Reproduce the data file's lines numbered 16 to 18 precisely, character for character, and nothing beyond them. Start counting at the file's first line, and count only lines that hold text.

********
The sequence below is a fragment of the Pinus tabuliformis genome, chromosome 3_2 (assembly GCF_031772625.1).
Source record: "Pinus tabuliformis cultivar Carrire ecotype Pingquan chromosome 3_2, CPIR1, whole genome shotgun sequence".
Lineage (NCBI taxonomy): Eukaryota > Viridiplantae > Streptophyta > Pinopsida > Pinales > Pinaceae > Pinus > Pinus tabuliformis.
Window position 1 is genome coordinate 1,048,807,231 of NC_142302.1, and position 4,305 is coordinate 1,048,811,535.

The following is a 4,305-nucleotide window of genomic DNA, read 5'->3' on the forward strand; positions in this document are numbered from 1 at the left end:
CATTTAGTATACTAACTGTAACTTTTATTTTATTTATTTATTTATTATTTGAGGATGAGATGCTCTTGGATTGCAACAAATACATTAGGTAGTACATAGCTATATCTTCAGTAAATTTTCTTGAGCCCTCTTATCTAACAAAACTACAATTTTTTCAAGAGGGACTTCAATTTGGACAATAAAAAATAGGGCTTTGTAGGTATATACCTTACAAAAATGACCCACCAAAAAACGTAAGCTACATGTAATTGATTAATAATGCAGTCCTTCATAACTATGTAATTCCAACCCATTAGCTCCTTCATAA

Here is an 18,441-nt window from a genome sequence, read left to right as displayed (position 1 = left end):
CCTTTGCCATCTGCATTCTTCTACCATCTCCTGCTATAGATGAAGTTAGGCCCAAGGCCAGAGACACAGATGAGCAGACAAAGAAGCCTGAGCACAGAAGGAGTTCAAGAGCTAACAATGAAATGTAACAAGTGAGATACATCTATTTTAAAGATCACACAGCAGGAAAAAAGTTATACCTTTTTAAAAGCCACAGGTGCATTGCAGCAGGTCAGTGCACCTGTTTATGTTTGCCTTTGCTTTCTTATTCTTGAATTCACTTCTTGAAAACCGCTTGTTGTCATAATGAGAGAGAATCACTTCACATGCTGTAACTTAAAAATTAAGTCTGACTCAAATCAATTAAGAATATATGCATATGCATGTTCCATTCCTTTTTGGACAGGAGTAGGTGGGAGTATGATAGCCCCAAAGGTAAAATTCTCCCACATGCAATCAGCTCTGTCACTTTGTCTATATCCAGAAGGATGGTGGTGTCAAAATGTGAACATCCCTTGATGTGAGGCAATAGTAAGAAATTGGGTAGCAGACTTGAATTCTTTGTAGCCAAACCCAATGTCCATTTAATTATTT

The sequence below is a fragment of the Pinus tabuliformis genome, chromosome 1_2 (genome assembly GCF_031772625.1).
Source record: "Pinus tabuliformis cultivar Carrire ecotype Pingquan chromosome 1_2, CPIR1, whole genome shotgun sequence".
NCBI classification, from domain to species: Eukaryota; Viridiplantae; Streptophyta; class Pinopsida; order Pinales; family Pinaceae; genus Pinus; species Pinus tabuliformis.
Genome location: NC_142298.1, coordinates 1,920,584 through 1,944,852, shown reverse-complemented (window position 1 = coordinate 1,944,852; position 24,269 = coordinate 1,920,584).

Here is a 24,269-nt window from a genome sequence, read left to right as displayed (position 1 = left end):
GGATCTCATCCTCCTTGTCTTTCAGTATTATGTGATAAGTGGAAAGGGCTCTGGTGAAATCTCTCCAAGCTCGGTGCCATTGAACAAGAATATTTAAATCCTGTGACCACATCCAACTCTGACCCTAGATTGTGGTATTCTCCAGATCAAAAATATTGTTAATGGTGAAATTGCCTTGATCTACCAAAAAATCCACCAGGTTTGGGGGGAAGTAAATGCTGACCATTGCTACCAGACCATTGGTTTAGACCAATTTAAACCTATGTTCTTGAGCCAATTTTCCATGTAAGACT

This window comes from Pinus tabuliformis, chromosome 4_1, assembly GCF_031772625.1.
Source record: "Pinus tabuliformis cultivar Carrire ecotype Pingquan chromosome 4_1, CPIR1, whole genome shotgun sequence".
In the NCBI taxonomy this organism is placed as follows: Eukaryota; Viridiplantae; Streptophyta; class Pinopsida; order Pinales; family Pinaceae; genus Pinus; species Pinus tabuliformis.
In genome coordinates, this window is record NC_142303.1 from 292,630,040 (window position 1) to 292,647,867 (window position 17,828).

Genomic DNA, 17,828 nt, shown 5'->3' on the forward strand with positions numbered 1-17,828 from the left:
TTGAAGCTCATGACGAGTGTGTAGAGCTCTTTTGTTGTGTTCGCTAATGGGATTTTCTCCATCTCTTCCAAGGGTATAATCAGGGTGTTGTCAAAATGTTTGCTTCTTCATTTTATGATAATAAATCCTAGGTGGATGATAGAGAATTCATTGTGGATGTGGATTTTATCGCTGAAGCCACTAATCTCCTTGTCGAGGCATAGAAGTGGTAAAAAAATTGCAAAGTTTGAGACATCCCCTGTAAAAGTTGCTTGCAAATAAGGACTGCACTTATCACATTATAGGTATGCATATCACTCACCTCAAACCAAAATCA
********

Source record: "Pinus tabuliformis cultivar Carrire ecotype Pingquan chromosome 4_1, CPIR1, whole genome shotgun sequence".
In the NCBI taxonomy this organism is placed as follows: Eukaryota; Viridiplantae; Streptophyta; class Pinopsida; order Pinales; family Pinaceae; genus Pinus; species Pinus tabuliformis.
In genome coordinates, this window is record NC_142303.1 from 292,630,040 (window position 1) to 292,647,867 (window position 17,828).